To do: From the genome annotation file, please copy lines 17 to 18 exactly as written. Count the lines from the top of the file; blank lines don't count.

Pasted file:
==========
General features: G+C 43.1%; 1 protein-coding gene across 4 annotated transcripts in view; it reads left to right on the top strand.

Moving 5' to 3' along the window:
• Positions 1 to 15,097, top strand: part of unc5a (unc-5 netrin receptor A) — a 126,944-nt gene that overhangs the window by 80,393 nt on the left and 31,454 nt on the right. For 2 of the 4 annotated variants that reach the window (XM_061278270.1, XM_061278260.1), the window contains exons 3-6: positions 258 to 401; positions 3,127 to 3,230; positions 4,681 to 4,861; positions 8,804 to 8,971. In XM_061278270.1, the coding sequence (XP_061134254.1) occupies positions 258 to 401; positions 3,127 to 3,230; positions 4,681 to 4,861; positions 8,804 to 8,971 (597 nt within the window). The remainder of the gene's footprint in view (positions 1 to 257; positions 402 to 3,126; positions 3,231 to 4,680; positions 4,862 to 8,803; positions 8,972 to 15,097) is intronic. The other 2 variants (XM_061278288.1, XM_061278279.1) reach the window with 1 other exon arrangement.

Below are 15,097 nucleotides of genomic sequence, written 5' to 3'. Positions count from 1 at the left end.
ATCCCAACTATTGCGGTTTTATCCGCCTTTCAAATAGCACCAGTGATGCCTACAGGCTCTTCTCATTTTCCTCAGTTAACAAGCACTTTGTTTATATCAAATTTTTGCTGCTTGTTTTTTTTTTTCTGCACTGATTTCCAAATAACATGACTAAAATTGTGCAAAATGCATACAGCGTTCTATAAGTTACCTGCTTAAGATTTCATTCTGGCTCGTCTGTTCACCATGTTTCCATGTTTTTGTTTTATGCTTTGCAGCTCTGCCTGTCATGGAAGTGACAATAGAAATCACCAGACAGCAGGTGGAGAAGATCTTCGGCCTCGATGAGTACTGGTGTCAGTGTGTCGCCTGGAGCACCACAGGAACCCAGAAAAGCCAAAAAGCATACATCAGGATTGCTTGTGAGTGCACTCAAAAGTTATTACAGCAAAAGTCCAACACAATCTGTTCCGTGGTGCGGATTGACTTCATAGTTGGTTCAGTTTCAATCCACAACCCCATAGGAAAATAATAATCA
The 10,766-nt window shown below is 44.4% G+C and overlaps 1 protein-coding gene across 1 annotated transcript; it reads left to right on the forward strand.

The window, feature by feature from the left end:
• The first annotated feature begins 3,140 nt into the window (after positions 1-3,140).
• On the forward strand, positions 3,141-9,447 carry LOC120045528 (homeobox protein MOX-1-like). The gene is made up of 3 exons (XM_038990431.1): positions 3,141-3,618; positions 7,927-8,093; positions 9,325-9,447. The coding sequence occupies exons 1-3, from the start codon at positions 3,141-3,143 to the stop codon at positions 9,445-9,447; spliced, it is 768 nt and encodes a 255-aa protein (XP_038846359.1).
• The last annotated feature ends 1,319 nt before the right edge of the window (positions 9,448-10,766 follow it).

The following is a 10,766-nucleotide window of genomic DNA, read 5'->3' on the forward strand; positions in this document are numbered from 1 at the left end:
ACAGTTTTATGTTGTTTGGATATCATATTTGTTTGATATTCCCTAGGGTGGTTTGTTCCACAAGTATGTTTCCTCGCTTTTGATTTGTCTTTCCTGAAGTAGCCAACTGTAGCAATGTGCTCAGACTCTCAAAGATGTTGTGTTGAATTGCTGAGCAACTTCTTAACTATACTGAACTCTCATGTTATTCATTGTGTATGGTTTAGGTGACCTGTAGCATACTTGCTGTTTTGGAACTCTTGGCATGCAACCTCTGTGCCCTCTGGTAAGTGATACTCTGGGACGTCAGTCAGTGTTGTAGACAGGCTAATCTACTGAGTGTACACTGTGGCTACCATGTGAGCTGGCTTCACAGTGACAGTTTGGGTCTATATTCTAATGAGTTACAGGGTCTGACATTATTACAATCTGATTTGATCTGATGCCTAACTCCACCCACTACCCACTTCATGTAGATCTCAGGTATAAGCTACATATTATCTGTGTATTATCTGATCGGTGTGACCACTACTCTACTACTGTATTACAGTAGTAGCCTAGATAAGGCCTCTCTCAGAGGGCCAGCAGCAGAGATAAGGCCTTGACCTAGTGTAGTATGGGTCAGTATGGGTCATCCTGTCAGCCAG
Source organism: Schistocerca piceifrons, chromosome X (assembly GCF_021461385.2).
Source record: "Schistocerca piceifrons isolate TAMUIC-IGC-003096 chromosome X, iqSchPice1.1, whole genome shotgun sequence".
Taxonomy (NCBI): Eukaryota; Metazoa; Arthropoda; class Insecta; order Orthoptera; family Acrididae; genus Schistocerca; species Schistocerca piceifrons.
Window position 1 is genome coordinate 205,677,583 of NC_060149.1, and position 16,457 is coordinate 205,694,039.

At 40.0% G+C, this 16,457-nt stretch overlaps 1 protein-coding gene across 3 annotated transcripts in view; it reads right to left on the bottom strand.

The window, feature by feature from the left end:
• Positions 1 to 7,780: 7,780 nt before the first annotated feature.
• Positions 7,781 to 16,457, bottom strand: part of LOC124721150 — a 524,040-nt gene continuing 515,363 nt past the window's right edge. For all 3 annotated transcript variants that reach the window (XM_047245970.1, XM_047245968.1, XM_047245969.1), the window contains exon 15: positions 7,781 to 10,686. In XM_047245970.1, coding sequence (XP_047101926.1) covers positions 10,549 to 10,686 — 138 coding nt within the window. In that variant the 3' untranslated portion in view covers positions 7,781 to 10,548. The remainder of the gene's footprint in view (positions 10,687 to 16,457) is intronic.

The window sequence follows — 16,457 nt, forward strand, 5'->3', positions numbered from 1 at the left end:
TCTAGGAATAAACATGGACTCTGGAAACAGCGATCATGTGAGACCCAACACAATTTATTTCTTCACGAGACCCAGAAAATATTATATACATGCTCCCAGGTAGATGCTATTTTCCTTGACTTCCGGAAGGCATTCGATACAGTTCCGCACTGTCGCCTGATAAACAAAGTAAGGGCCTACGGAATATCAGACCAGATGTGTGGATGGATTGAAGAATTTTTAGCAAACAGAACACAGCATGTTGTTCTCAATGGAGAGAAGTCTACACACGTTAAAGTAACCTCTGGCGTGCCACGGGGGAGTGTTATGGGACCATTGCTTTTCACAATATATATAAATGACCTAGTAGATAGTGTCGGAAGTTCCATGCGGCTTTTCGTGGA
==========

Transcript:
At 40.0% G+C, this 16,457-nt stretch overlaps 1 protein-coding gene across 3 annotated transcripts in view; it reads right to left on the bottom strand.

The window, feature by feature from the left end: